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  1. #1
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    Jul 2007
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    Honeywell TH8320U1016 VS Lennox Comfortsense 7000

    I am in process of having installed a Lennox furnace and heat pump, G71MPP furnace + XP15 heat pump, no humidifier. When I asked I was told it would come with a Lennox Comfortsense 7000 t-stat, I came home tonight to see a Honeywell Visionpro TH8320U1016 on the wall. So, I am wondering what the difference is, and what, if any effect it will have on expected performance of this system?

    There are a few threads that ask similar questions, but I didn't want to hi-jack, and there are some differences in situations, so hope this isn't too repetitive!

    Thanks in advance....

    Chris

  2. #2
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    Dec 2007
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    4,709
    find out what you were quoted cost wise, one may be more expensive than the other.

    the 7000 is more feature packed and stage specific on timing.

    if they have not installed one before it can be confusing.

    ask why that stat over the other and listen carefully to explanation.

  3. #3
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    Jul 2007
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    Interior BC, Canada
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    Thanks for your response pacnw! The quote didn't specify, when I emailed for clarification I was told the Lennox Comfortsense 7000, the installer has no problem with changing it, but felt the Honeywell VisionPro8321 was preferred.

    The explanation was that between the 2 the Lennox Comfortsense 7000 one would automatically turn to heat or cooling if ambient temps changed from what was set, ie would call for cooling if the temp rose above what was set, if the fireplace brought the temp up past what was set for example. Can't figure why the heat pump would change modes like that to keep the temps stable, after all, setting the temp back before going out would cause the same thing?? The other reason was battery backup, which this one has, but the Lennox one has a non volatile memory for settings and a l-ion battery for the clock, so.... When he explained it, it sounded a lot more reasonable than what I just wrote

    Can you explain stage specific please? or send me to a place where I can get a clue? lol

  4. #4
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    Dec 2007
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    Quote Originally Posted by Airfun View Post
    Thanks for your response pacnw! The quote didn't specify, when I emailed for clarification I was told the Lennox Comfortsense 7000, the installer has no problem with changing it, but felt the Honeywell VisionPro8321 was preferred.

    The explanation was that between the 2 the Lennox Comfortsense 7000 one would automatically turn to heat or cooling if ambient temps changed from what was set, ie would call for cooling if the temp rose above what was set, if the fireplace brought the temp up past what was set for example. Can't figure why the heat pump would change modes like that to keep the temps stable, after all, setting the temp back before going out would cause the same thing?? they both will do this, if I understand the comment. just put the system in the AUTO mode.The other reason was battery backup, which this one has, but the Lennox one has a non volatile memory for settings and a l-ion battery for the clock, so....and what does the battery back-up do that the 7000 does NOT do? When he explained it, it sounded a lot more reasonable than what I just wrote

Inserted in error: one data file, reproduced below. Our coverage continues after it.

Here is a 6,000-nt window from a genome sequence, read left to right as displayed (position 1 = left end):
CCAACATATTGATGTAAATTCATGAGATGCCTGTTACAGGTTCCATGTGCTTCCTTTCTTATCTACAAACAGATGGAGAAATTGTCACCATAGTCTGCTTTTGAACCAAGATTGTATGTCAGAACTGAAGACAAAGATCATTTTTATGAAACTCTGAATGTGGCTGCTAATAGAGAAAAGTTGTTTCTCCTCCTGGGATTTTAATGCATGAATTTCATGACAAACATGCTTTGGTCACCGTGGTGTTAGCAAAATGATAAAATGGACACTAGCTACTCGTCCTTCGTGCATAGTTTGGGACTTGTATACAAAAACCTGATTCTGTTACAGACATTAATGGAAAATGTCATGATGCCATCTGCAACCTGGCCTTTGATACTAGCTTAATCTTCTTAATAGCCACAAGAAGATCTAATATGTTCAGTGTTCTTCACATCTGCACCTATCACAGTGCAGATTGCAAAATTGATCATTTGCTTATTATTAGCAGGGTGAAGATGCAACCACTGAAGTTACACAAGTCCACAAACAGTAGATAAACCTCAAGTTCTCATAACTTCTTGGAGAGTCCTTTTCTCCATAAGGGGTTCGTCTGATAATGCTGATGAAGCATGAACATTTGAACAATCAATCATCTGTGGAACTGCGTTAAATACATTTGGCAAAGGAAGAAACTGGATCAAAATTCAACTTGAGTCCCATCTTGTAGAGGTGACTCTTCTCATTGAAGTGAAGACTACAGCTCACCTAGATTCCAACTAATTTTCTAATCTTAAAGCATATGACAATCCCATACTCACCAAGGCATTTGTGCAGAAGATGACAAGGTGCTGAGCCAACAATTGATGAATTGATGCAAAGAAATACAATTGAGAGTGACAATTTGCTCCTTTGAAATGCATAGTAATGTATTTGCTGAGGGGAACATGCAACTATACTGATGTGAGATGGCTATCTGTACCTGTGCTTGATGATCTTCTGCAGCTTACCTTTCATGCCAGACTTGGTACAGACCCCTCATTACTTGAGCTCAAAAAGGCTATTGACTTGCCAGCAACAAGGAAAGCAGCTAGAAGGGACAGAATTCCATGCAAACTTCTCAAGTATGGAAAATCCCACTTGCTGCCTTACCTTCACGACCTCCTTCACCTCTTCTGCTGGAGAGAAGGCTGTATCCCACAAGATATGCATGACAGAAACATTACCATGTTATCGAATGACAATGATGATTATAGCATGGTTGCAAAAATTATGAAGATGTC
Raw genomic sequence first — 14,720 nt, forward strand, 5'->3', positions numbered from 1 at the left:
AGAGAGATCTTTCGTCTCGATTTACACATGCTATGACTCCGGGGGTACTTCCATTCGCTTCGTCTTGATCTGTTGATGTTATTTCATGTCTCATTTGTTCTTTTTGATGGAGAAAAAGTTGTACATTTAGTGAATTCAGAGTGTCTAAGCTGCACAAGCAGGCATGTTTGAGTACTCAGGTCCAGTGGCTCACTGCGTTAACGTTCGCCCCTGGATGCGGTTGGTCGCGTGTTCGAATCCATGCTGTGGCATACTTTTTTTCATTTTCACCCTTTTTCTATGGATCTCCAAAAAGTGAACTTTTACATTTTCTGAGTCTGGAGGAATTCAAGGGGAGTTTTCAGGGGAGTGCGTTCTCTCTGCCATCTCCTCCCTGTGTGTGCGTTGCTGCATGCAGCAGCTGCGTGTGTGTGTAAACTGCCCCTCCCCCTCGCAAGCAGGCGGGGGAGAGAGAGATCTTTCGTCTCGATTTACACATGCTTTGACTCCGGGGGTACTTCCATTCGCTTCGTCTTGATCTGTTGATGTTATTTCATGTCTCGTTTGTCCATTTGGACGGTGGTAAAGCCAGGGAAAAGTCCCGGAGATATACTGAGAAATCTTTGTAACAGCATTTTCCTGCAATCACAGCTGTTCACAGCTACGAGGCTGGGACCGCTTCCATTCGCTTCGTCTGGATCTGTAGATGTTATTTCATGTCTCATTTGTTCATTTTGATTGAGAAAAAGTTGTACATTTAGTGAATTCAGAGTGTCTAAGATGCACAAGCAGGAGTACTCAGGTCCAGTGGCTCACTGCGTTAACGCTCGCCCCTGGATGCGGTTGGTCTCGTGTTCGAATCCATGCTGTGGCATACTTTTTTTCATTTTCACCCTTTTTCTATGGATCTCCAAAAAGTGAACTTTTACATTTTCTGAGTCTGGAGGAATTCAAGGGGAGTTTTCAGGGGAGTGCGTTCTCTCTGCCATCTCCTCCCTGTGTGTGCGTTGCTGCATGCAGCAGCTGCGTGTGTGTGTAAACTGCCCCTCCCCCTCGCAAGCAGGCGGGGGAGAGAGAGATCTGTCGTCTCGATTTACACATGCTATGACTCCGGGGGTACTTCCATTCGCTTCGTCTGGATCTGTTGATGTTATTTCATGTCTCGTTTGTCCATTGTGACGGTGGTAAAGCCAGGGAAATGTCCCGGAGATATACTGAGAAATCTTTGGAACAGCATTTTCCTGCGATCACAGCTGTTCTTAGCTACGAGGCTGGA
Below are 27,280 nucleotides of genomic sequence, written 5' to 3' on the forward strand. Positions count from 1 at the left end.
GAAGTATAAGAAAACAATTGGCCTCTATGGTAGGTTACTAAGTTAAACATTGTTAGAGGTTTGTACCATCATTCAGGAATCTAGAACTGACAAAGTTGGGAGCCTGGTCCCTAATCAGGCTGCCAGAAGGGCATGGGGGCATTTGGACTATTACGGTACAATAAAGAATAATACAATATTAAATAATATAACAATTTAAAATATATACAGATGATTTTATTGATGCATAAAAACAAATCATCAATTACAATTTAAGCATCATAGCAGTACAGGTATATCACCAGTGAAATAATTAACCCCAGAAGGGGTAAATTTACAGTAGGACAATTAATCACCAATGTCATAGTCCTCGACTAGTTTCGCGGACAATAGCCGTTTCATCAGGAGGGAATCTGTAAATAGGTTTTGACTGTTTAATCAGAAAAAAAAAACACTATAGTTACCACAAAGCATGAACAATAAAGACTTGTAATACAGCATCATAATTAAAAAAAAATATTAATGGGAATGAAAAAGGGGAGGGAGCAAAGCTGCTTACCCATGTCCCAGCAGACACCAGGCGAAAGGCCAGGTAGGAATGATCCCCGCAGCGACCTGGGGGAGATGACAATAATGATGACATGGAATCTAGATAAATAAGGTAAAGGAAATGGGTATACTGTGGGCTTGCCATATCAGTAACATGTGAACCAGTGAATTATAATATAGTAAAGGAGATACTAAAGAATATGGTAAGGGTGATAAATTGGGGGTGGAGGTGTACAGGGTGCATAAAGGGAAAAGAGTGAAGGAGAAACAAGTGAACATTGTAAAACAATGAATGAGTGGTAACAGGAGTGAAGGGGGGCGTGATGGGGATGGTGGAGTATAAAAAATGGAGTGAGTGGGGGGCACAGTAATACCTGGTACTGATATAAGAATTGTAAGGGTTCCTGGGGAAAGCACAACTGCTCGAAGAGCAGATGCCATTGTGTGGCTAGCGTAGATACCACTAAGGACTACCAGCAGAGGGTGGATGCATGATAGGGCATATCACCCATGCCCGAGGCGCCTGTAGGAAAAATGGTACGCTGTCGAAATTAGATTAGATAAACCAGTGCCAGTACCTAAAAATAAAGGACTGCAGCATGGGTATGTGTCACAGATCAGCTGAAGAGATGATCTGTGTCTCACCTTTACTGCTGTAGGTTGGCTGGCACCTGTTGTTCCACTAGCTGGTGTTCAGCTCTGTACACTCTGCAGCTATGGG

Can you explain stage specific please? or send me to a place where I can get a clue? lol
    I also believe the 7000 can be fine tuned more than the 8000 as far as when the stages change.

    it does sound like they are not quite sure of the capabilities of the 7000 and I might say changing to it may cause more issues than it is worth. You would have to be the judge of that.

  5. #5
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    Jul 2007
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    Interior BC, Canada
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    Do you mean then that if it (the Lennox CS 7000) is in auto mode it wouldn't call for cooling in my example with the fireplace? The installers preference was that the VP8321 could have that call for cooling to bring the temp down to the set point switched off and the Lennox could not.

    The battery aspect, well, if there was no battery backup with the Lennox, that could be a benefit to keeping the Honeywell as the power does go out enough to be annoying, but when I looked in the Lennox manual, it does retain the settings, so it's irrelevant.

    A lot of my problem in weighing the pros and cons is that I don't know what I am getting and/or missing, when I get a tidbit of info, I can go looking and gain some knowledge, but at this point I don't even know what I am looking for to compare. I am getting the impression from reading different forum posts that the Honeywell is not going to enable me to get the best benefit out of this system, I bought it for the benefits, so I know, I have a pile of learning to do It won't be more trouble than it's worth to get the right equipment to start, better that than find out I ok'd something now that I realize later isn't meeting my expectations.

    If this was buying a camera,lens, shrub, tree I'd know how to compare all the aspects that are important to me, AND know what's important to me! but in this case, I'm still learning the basics - it's not just light the pilot light and move the lever on the thermostat anymore (and yeahaw for that!).

    Thanks again

    Chris

  6. #6
    Join Date
    Dec 2007
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    Quote Originally Posted by Airfun View Post